The other bishop suffragan elected that year served African-American Episcopalians. Another remnant of Bishop Brown’s episcopate was his division of the diocese according to race. Brown’s “Arkansas Plan” divided white and black Episcopalians into two separate bodies. Archdeacon Daniel E. Johnson served as the missioner to the African-American congregants and helped develop new parishes. After the Reverend James Russell of Virginia declined his election to become the first black suffragan bishop of Arkansas and Province Seven, a second convention elected the Reverend Edward Thomas Demby, Archdeacon for Colored Work in Tennessee, to be the first elected black suffragan bishop in the United States. Despite inadequate funds and many difficulties, Bishop Demby served with dedication from 1918 until 1939. Demby and a priest he selected, the Reverend James Henry King, established Christ Church Parochial School for black students in Forrest City (St. Francis County) in 1924. This school operated until 1968.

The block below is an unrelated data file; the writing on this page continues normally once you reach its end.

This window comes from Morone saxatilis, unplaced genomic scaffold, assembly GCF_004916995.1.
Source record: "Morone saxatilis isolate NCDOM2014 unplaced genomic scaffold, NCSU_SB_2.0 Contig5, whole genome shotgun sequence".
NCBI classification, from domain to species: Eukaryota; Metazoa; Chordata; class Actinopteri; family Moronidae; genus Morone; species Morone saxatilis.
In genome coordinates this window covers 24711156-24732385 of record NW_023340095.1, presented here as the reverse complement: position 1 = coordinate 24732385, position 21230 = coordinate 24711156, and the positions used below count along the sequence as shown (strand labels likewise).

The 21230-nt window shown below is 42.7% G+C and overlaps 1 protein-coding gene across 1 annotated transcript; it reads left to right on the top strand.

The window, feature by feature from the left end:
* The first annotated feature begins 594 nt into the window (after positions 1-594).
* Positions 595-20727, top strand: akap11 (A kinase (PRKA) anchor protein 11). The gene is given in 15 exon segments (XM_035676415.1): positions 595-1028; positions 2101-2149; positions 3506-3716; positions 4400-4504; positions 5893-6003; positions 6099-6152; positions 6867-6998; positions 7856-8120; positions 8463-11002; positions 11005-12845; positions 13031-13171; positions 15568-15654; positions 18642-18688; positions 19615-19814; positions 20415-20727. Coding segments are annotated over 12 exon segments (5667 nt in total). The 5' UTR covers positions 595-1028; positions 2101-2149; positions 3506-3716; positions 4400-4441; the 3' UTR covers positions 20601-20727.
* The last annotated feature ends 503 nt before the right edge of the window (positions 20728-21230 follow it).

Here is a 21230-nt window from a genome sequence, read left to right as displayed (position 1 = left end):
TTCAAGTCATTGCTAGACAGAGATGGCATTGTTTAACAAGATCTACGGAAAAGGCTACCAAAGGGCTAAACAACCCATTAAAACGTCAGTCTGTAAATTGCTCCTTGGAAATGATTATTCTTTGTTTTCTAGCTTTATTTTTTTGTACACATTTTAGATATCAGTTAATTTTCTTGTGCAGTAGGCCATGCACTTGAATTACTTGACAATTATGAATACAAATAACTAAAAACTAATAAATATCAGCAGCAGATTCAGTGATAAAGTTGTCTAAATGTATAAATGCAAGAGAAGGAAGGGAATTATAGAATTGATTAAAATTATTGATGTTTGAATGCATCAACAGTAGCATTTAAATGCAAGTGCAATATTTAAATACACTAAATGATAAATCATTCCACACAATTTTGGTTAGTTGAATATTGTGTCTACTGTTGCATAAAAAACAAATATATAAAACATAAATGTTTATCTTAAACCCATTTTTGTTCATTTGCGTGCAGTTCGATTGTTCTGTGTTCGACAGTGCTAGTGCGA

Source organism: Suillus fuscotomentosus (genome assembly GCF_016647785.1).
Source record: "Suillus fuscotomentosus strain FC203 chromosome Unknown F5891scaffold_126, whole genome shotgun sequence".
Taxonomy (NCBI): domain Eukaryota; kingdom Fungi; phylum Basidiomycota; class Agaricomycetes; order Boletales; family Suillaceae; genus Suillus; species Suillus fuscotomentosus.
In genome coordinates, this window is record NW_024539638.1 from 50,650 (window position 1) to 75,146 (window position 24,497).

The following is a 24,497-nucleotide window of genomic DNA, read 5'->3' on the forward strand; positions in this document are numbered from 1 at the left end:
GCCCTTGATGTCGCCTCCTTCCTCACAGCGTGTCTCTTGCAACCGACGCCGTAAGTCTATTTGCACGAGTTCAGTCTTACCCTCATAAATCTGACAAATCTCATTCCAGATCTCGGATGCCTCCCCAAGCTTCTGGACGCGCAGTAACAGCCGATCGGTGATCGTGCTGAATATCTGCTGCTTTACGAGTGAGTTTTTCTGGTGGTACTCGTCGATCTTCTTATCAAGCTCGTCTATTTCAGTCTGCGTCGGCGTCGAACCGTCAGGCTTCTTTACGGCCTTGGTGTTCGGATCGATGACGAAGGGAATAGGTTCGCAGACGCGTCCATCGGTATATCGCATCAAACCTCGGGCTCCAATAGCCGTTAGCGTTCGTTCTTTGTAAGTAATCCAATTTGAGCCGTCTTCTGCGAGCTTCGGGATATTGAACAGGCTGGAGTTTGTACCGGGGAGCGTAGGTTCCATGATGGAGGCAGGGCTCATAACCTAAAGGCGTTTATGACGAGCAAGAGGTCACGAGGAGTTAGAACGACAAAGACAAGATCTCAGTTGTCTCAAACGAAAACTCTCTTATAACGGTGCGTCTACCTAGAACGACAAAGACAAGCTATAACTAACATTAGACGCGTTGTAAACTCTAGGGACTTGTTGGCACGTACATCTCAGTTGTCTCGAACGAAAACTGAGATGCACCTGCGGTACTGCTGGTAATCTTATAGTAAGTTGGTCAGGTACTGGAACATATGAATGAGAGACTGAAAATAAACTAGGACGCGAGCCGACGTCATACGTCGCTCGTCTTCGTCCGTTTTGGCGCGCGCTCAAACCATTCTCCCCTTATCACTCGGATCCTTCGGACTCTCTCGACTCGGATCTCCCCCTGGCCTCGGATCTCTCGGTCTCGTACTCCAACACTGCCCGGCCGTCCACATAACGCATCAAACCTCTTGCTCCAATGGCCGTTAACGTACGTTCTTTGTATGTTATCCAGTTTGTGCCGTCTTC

World War I caused hardships for the diocese in loss of clergy and operating support, but some innovations in communications helped to bring worship and information to isolated Arkansas Episcopalians. At Winchester’s urging in 1923, the diocese began to publish a monthly statewide newsletter, the Arkansas Churchman. In 1924, Hot Springs (Garland County) radio station KTHS began broadcasting the services of St. Luke’s Church on the third Sunday of each month, beginning with the Christmas service. Bishop Winchester supported the establishment of the Young People’s Service League (YPSL), which gave youth of the diocese opportunities to perform volunteer work.
The diocese had around 4,000 members when Winchester retired in 1931. He lived in Chicago, Illinois, until his death on October 27, 1941. Winchester and his wife are buried at Old Chapel Cemetery in Millwood, Virginia.
For additional information:
Beary, Michael J. Black Bishop: Edward T. Demby and the Struggle for Racial Equality in the Episcopal Church. Urbana: University of Illinois Press, 2001.
McDonald, Margaret. White Already to Harvest: The Episcopal Church in Arkansas, 1838–1971. Sewanee, TN: University Press of Sewanee, 1975.
Mary Janet “Bean” Murray
Little Rock, Arkansas